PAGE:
Public hearing set for pipeline project
Federal officials will collect public comments on a proposed deepwater port and natural gas pipeline July 28 in Palmetto.
The hearing on the Port Dolphin Energy LLC plan will take place from 5 p.m. to 7 p.m. at the Manatee Convention Center, 1 Haben Blvd., Palmetto. An informational review of the project is scheduled to take place from 3 p.m. to 4:30 p.m.
The Port Dolphin Energy LLC proposal calls for a deepwater natural gas port about 28 miles off the coast of Anna Maria Island. Ships carrying liquefied natural gas from other areas will anchor next to buoys at the deepwater port in the Gulf of Mexico, where the LNG will be converted into gas and fed into a pipeline running from the deepwater port into Tampa Bay to Port Manatee. The pipeline will continue several miles inland, where it will connect with other gas pipelines.
Port Dolphin, a subsidiary of an Oslo, Norway, company, proposed the pipeline in an application to the federal government in March 2007. The application has since been under review by a series of federal agencies, in cooperation with Florida departments, but the principal reviewer is the U.S. Coast Guard.
On July 13, the Maritime Administration and the Coast Guard released a final environmental impact statement on the project and announced a 45-day comment period.
The public hearing offers an opportunity to comment, but interested parties can also review the EIS at www.regulations.gov, docket number USGG-2007-28532, and post comments to the Web site.
A printed copy of the EIS also can be found at the Island Branch Library, 5701 Marina Drive, Holmes Beach.
The hefty EIS details Port Dolphin’s proposal, reviews the permitting and approval process, outlines the nation’s energy needs and explores whether the project impacts air quality, cultural and historic resources, fish habitat, threatened or endangered species, navigation and transportation and land use.
The EIS states:
• Regarding water quality, a combination of long- and short-term, minor, adverse impacts would be expected in both marine and coastal waters.
The document said operations would increase water temperature and turbidity near Port Manatee. Additionally, the EIS said “spills of hazardous substances, such as hydrocarbons (e.g. petroleum, oils and lubricants) might result in short-term, minor, adverse impacts on water quality.”
• Regarding biological resources, “minor to moderate, short-term, adverse impacts and minor, long-term, adverse impacts” would occur.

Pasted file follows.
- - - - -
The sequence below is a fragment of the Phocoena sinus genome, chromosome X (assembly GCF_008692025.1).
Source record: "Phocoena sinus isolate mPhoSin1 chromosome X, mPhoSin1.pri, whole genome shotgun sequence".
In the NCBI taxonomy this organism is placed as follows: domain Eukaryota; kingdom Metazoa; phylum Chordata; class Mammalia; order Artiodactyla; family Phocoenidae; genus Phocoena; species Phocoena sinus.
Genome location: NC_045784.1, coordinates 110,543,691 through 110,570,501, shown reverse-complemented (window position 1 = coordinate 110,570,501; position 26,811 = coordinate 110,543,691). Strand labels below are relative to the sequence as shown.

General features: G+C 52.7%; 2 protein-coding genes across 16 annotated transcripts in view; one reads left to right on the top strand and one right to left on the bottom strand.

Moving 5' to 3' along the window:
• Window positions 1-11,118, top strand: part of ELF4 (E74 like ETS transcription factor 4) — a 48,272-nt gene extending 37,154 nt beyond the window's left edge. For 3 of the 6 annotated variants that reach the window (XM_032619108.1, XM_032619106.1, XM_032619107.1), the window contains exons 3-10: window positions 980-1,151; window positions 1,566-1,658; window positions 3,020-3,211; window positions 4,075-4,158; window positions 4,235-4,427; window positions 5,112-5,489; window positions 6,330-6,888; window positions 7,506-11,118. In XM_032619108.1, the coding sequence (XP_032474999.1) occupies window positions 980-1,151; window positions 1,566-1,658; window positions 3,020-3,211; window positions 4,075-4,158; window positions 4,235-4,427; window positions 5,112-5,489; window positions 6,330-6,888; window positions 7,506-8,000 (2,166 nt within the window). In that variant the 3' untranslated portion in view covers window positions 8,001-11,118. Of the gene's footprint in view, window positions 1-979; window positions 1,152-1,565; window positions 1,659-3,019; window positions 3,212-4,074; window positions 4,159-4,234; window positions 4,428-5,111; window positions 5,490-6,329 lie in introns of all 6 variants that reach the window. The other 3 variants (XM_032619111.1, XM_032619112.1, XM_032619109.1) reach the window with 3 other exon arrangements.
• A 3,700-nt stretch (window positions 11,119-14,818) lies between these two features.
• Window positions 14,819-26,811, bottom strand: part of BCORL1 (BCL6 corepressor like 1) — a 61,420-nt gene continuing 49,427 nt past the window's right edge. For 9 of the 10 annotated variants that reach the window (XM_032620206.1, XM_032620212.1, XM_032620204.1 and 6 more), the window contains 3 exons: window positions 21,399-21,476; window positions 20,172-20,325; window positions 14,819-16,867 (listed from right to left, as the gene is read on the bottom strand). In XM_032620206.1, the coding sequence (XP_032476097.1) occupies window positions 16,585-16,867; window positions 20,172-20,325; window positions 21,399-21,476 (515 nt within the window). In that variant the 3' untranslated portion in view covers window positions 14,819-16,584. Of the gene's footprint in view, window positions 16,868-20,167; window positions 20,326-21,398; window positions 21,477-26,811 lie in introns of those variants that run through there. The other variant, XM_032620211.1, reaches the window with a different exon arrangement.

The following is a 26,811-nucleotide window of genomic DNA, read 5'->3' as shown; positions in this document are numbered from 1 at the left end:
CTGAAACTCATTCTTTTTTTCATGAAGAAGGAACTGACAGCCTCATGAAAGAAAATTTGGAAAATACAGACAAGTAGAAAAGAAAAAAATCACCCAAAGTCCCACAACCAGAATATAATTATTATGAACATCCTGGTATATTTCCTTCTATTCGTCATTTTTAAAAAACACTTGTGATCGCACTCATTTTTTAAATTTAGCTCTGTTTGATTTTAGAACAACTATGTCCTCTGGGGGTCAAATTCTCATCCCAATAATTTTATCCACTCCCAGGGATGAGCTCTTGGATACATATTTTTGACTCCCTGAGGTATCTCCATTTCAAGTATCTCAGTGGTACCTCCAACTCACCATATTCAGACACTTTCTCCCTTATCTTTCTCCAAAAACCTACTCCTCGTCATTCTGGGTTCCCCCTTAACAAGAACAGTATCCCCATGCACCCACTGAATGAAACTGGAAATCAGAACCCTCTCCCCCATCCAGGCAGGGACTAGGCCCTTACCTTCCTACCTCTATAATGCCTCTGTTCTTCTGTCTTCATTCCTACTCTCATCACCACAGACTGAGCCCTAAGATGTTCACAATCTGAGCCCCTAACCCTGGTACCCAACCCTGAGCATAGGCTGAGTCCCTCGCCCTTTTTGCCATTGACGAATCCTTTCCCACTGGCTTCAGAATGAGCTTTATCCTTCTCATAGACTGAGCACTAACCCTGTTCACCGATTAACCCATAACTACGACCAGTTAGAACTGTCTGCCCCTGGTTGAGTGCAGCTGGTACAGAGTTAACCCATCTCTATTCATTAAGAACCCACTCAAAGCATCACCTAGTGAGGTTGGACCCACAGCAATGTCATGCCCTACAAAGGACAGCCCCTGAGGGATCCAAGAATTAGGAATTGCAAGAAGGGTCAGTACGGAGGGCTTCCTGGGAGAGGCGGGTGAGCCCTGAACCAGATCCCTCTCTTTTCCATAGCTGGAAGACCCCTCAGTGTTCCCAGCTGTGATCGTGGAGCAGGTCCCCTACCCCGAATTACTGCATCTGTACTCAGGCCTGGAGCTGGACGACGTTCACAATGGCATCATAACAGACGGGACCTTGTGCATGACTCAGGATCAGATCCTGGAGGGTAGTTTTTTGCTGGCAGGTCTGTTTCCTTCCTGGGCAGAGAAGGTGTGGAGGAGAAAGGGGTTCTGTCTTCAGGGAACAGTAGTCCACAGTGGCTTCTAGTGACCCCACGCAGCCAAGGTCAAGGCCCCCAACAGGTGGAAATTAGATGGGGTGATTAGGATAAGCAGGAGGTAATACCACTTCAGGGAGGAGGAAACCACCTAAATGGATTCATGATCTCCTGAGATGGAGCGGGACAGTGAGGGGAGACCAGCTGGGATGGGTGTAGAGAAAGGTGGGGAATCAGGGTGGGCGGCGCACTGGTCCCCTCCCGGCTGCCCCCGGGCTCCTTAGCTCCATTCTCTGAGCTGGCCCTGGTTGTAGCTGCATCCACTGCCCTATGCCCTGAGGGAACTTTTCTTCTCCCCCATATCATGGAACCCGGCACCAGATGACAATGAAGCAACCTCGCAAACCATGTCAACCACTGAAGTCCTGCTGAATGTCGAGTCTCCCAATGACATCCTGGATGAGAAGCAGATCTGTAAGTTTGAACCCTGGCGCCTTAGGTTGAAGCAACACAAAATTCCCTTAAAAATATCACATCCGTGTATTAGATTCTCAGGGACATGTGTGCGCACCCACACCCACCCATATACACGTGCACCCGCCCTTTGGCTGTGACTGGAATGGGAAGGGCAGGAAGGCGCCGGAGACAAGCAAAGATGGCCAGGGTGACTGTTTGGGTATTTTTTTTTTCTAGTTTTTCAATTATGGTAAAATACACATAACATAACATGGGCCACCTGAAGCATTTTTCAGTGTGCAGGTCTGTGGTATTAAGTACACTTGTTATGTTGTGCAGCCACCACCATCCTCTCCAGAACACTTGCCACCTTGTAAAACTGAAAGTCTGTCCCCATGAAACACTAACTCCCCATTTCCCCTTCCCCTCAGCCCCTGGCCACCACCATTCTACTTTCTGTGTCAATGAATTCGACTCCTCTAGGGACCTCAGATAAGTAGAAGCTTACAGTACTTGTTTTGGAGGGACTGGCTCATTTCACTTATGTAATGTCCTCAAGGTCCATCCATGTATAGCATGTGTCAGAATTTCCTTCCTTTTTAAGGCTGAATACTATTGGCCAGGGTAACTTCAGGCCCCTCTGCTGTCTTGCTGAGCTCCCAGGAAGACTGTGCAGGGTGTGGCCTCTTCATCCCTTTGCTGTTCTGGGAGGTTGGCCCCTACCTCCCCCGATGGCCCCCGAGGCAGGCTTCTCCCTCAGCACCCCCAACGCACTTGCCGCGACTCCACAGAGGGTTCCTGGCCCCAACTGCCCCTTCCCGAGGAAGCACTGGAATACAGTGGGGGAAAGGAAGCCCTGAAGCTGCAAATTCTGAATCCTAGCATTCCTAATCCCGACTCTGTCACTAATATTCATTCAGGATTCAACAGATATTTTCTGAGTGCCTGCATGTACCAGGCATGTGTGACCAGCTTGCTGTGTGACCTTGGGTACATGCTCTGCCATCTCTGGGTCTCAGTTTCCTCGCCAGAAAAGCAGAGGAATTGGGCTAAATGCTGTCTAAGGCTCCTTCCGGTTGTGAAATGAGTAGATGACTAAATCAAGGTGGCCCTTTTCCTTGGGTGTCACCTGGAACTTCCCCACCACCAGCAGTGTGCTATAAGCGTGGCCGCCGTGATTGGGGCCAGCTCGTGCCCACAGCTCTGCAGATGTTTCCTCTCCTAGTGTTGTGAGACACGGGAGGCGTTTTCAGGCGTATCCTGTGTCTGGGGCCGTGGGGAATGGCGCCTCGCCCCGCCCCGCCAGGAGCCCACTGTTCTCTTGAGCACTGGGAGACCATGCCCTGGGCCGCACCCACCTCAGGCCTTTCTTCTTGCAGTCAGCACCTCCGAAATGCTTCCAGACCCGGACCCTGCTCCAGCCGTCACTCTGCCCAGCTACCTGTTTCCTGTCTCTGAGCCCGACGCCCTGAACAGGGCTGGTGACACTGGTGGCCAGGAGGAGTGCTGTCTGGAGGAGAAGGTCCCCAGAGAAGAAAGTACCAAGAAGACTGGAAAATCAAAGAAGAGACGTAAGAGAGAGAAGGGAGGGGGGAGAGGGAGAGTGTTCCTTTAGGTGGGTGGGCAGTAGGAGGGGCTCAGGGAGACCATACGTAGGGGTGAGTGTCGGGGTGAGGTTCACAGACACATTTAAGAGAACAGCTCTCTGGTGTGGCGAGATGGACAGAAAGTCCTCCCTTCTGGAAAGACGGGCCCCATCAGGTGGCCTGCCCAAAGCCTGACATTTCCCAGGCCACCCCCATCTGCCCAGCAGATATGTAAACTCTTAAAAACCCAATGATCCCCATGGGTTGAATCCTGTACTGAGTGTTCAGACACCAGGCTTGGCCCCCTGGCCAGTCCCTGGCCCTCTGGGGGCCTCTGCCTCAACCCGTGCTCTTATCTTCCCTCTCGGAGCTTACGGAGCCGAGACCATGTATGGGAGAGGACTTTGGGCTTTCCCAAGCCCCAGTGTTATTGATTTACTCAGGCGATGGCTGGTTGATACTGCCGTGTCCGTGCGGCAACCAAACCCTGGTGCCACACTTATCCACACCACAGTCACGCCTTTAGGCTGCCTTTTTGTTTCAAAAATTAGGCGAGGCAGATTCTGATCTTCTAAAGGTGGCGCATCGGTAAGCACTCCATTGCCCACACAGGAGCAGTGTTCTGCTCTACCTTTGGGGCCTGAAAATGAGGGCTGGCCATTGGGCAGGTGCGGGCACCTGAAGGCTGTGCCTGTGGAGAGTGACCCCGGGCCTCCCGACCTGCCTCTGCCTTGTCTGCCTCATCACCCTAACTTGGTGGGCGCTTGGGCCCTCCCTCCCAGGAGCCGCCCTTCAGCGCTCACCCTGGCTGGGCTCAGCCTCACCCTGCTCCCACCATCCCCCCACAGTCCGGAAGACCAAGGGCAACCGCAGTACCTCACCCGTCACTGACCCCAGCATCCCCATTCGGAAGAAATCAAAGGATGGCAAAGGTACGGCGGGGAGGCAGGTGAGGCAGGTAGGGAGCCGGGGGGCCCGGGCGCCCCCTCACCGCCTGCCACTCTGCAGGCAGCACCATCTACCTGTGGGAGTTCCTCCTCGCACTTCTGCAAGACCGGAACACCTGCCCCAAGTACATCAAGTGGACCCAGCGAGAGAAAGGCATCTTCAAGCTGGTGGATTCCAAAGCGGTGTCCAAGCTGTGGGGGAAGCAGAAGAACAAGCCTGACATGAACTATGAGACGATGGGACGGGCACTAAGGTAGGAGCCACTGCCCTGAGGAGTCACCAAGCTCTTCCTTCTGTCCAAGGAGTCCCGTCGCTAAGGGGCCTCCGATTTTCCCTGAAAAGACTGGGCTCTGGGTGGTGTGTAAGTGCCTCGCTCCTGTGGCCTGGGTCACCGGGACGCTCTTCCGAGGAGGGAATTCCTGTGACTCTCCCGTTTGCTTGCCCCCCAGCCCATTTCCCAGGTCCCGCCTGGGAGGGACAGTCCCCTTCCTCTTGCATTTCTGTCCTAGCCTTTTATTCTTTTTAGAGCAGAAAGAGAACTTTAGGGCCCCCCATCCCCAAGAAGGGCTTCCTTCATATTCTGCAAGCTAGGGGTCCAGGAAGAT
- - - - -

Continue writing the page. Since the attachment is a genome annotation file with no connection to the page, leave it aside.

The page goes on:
Specifically, the EIS states that noise associated with construction would have short-term, possibly major, impacts on marine mammals and sea turtles.
The EIS also noted concerns about the project’s impact on plankton, as well as Spanish sardines and gag grouper.
• Regarding cultural resources, the EIS states, “The proposed port site and pipeline route avoids known cultural resources.”
• “Subsea sediments are the primary geological resource that would be affected by the project,” according to the study.
• Minor, long-term impacts on commercial fishing, recreational fishing and boating would occur, according to the EIS. However, the document also states, related to marine areas and land use, “No direct or indirect, long-term, adverse impacts would be expected from pipeline operations offshore or onshore.”
• Regarding recreation and aesthetics, the EIS cites short- and long-term minor, adverse impacts. “Offshore construction of the port would be visible to recreational boaters, residents and visitors,” the document states.
• “Emissions from port operations … would have a long-term, direct, minor adverse impact on air quality during the life of the project,” the report states.
• “Minor to moderate, short-term, adverse impacts on transportation resources would be expected from construction of the proposed port and pipeline,” the EIS states. There might be 1,800 trips to and from shore during the 11-month construction period. During operations, there might be two trips a day from shore to port.